By Valerie Strauss
Washington Post Staff Writer
Monday, March 26, 2007
One in an occasional series looking at the culture of testing.
No Child Left Behind, President Bush's signature education law, requires that millions of students across the country be tested annually and that the tests produce "reliable and valid" data to measure how well they -- and their schools -- are doing.
Testing experts say that one part of that equation is fairly easy to do, but the other . . . not so much.
Reliability essentially means that a test is, well, reliable; perfect reliability would mean that a student performs the same way on a test every time it is given. Things get in the way -- including the health or frame of mind of the test-taker, the sampling of content on the test and scoring errors -- but it is possible to quantify those mistakes and put error bands around a score that say how much it might vary.
Many of the standardized tests being used can be considered reliable, experts say. But reliability alone doesn't mean much, said Bob Schaeffer, public education director of the National Center for Fair and Open Testing, a nonprofit group that advocates against standardized testing.
"If you got on a scale, and every time you got on, it said it was 237 pounds, it would be reliable, even if you weighed 120," he said. "You could rely on it to say 237 pounds. But it's not accurate or meaningful."
And that's where the problem with validity comes into play, some educators say.
Broadly, experts say, a valid test is one that measures what its authors say it will measure. Tests assess children in many different areas; validity is all about the specific purpose of the test.
"A test itself is not valid or invalid," said Daniel Koretz, a professor of education at Harvard University. "The conclusion you base on the result is valid or invalid."
That means, for example, that under the standard of validity:
· A test designed to screen students for learning disabilities is not used to measure student progress in reading acquisition.
· A test that says it predicts college performance actually does. The old SAT said it did, but experts said the test had limited ability to predict a student's performance in the first year and none beyond that. The test has been changed and, experts say, does not intend to predict achievement.
· A test is not used to guide curriculum.
"There has been an explosion of mandates for more and more standardized tests with very little evidence to support their use," said Walter Haney of Boston College's Center for the Study of Testing, Evaluation and Educational Policy.
The No Child Left Behind program has ushered in an unprecedented era of high-stakes standardized testing, which has dramatically changed what goes on in classrooms across the United States and caused fierce debate over the approach.
The issue of what the tests actually measure has become more important than ever because the results do, indeed, have high stakes, with jobs of teachers and administrators sometimes riding on the single administration of a test. Many experts say that, in this environment, there should be much more effort to ensure that tests are valid.
"If indeed in the long run No Child Left Behind and the accountability movement is going to really have traction in improving education for kids in the United States, I think it's going to have to subject itself to a serious level of scrutiny," said Robert Pianta, director of the University of Virginia's Center for Advanced Study of Teaching and Learning.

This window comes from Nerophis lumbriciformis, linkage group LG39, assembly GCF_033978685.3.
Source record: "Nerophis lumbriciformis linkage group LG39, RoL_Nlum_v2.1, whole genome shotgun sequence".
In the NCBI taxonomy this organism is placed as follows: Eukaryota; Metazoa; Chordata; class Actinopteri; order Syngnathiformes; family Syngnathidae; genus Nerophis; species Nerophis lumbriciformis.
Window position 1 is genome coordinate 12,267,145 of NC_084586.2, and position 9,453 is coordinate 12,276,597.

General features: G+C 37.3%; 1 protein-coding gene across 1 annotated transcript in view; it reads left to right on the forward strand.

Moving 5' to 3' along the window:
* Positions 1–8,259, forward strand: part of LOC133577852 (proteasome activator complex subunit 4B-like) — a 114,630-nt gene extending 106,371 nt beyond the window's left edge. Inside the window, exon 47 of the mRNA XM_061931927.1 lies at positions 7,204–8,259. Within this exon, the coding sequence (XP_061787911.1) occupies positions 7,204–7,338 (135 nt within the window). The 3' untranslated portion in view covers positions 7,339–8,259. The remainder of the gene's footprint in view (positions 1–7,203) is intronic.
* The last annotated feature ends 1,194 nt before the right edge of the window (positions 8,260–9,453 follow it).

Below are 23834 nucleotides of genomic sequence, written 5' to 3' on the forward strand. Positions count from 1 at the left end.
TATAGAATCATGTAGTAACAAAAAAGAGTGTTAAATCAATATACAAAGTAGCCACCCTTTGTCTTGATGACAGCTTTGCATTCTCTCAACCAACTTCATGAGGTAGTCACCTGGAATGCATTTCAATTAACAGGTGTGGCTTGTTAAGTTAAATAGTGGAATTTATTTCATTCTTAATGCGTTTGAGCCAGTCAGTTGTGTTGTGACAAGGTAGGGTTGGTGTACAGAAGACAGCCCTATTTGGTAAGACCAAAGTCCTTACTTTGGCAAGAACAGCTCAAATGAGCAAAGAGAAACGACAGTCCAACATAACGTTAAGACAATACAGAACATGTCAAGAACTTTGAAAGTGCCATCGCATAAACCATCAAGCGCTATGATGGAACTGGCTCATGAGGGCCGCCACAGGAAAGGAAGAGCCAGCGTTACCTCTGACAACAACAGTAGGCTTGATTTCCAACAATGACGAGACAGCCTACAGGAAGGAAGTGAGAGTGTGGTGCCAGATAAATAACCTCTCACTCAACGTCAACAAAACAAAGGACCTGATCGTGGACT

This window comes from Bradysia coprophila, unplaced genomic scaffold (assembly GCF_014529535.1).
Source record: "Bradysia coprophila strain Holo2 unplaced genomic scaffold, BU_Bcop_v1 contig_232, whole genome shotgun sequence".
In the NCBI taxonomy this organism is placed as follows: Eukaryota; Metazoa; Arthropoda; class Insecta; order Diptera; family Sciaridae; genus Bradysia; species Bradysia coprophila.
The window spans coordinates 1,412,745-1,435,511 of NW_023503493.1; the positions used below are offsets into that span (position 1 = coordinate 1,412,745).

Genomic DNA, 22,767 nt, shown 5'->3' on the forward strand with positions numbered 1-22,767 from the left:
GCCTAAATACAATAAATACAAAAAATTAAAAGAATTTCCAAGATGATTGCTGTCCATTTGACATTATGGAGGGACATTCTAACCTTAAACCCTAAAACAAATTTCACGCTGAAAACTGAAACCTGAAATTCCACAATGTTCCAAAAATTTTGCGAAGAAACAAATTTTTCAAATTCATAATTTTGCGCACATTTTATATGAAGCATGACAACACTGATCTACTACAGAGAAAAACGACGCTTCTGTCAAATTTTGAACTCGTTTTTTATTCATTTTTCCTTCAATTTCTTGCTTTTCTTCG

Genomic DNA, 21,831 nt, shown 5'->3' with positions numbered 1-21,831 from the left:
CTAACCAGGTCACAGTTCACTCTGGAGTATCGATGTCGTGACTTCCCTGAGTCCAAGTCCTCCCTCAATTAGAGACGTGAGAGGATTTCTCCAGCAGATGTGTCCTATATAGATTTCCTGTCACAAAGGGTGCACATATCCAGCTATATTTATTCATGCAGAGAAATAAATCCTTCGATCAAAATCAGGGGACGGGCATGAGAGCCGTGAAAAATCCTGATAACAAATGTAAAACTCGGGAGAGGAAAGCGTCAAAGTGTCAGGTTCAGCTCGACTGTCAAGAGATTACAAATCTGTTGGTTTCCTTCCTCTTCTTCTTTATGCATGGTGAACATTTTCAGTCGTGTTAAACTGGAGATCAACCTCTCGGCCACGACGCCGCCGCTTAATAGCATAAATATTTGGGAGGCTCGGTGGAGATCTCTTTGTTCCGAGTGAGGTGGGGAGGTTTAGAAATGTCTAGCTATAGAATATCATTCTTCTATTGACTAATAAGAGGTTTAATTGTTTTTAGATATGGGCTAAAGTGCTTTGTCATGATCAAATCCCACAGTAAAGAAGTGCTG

What does validity actually mean in the context of student testing?
Testing experts generally refer to three major areas of validity:
· Content validity deals with, not surprisingly, content. A key component, curricular validity, demands that a test actually cover material in the curriculum (especially important in high school graduation tests.)
· Criterion-related validity includes predictive validity. Gerald Bracey, an educational researcher and author of "Reading Educational Research: How to Avoid Getting Statistically Snookered," said that he does not know of any state that has tried to validate its tests against what happens in the future.
· Construct validity deals with the broad picture of whether a test assesses exactly what it is intended to measure; a science test trying to measure knowledge of geologic time might have questions that are so difficult to understand that what really is being measured is vocabulary and reading skills.
Another form of validity, identified in the 1990s, is "consequential validity," which says that a test's validity is determined by how the results are used. It has the testing world in a verbal brawl because some experts think it is essentially nonsense.
"You can have a good test of, say, mathematics, and have school boards make ridiculous policy decisions based on the scores," Bracey said. "To me, that says nothing about the test."
Complicating matters, educators say, is the fact that the pipeline of newly trained testing experts charged with improving standardized tests is nowhere close to keeping pace with the skyrocketing demand.
Training started falling 25 years ago, and there has been no big resurgence. And the capacity of the commercial sector to produce the vastly increased number of tests has significantly lagged, experts say.
Roger Farr is director of the Center for Innovation and Assessment at Indiana University, a special consultant on testing and assessment to the education company Harcourt, and an author several standardized tests. He said he thinks the country is placing too much emphasis on test results.
"Teach children to read and write well and the . . . tests will take care of themselves," he said. "What we've got to do is know what to teach kids. The goal of education is not coming up with answers. The goal of education is how you find answers."